An unimaginable 12 months for the Boston industrial actual property market

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An unimaginable 12 months for the Boston industrial actual property market

WebsterCollins

When I called CBRE’s Research Director in New England to ask about events I could “zoom in” to gather data for a 2022 launch story, I was told that we would get the following market summaries:

• The office market in downtown Boston recovers in Q4

• The Cambridge office is ending 2021 better than it started

• Suburban offices are gaining momentum

• Boston industrial market rises to record highs…again

• Labor market ends 2021 with record high rents, record low vacancies

This article summarizes CBRE’s findings.

Office market in downtown Boston

CBRE highlighted the issues of remote work from home and their impact on the market in Q1 2021. Occupancy increased dramatically during the year.

Office space utilization is three times higher than a year ago. The Boston office market has recorded the second consecutive quarter of growth since 2019 with 426,000 s/f office absorption. The trend reported last year of large office tenants (residents over 20,000 s/f) moving to newer space has continued. 79% of these tenants have moved to new Class A buildings while leaving Class B buildings behind.

At the same time, with a view to 2022, there is a risk of uncertainty about the office market in the city center, especially about class B space.

Seaport continues to be a magnet with 280,000 s/f office absorption in Q4 2021, accounting for 66% of quarterly downtown absorption. The city ended the year with a vacancy rate of 10.9%, which is still plenty of room — over 9,000,000 s/f.

Cambridge Office Market

Office vacancy in Cambridge is half that of Boston at 5.2% and is close to Boston’s 621,285 s/f at 509,141 s/f positive absorption. Office rents are at a record high averaging $85.83 per s/s (gross).

Major corporate leases have been signed. Facebook has leased 290,000 s/f with a 267,000 s/f sublease at 50 Binney St. and a 22,400 s/f direct lease at 100 Binney St.

40 Thorndike has come back to life with Leggat McCall Properties and Granite Properties in a joint venture with CBRE Investment Management to fund and fully refurbish its 422,000 s/f tower, with delivery scheduled for mid to late 2023.

This is a strong indicator that once concerns about the pandemic are contained, businesses and employees will feel comfortable returning to the office.

Suburban office market

The suburban office market, which was hit hard in the first two quarters of 2021 with a negative absorption of 617,077 s/f, recovered in the fourth quarter of 2021 with a positive absorption of 305,061 s/f.

While leasing activity paints a picture of recovery, the sublease market shows little. Clarks’ 120,000-square-foot building is a prime example of subleases being withdrawn from the market, even though sublease rates have remained steady year-round.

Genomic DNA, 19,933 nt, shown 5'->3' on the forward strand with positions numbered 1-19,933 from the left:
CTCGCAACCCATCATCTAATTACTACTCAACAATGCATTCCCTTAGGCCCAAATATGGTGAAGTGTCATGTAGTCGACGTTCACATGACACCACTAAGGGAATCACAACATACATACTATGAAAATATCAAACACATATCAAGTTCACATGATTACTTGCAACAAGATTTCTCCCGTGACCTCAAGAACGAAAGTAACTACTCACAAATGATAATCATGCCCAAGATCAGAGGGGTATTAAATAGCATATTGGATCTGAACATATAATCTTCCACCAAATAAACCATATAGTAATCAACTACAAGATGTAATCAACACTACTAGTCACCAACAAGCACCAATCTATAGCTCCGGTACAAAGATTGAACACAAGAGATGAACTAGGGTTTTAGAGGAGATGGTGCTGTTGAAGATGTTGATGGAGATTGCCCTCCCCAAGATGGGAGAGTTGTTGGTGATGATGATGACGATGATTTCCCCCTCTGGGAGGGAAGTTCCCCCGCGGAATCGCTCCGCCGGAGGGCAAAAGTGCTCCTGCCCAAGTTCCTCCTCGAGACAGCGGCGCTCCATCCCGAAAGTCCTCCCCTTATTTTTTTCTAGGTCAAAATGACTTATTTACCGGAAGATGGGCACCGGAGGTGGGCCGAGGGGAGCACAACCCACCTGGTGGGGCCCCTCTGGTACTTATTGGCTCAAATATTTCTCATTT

With demand for office space dwindling, many owners are exploring the possibility of converting their office buildings for life science use. The process is far from automatic due to the high ceiling requirements (16′-17′), mechanical systems and hospital-like costs that eliminate many features.

In terms of market rents, the average rent for offices in the suburban market is $25.42 per s/h (gross), 36% below the City of Boston and 30% below the City of Cambridge. This rent spread has given the suburban market a boost.

The Boston Industrial Market

The current level of industrial demand for robot manufacturers, bio-manufacturers, logistics, wholesalers, retailers and transport companies has pushed vacancy rates to record lows and asking rents to record highs. The vacancy rate is 1.5% and average asking rents are $12.55 per s/s, NNN.

Industrial absorption for the fourth quarter of 2021 was 7,547,590 s/f, a record high for a single year.

Current levels of industrial demand will exceed supply for the next 18 to 24 months. The speculative development pipeline of land totals only 2.9 million s/f due to significant barriers to entry and a lack of developable industrial space.

Once classified as Tier II, the Boston market has risen to the top of its classification. The quality of the property overrides any questions. Dilapidated old buildings with low ceilings and outdated designs do not fit into this framework.

The industrial market in the greater Boston area now has top-notch fundamentals with global capital-seeking real estate in this market.

The Laboratory Market

The laboratory market has become the top sector in the Boston area since its inception in the early 2000’s.

The laboratory market is location-centric. Kendall Sq., Harvard/Allston, the Seaport/Fort Point Channel continue to shine. There is a sharp decline in second tier locations, driven by venture capital money placed only in locations with the highest potential and the lowest risk. Somerville has been added to the list of key locations.

There are 11,300,000 m² of space under construction. Leasing reaches record highs, driven primarily by venture capital.

Conclusion

These are extraordinary times in a city recovering from the pandemic faster than any other in its competitive arena. Boston is one of the best places to live, play and work. I never missed a day away from the office, which is my library of information, to adequately represent my growing list of clients.

Webster Collins, MAI, CRE, FRICS is Executive Vice President in the Valuation and Advisory Services Leadership Team at CBRE, Boston, Mass.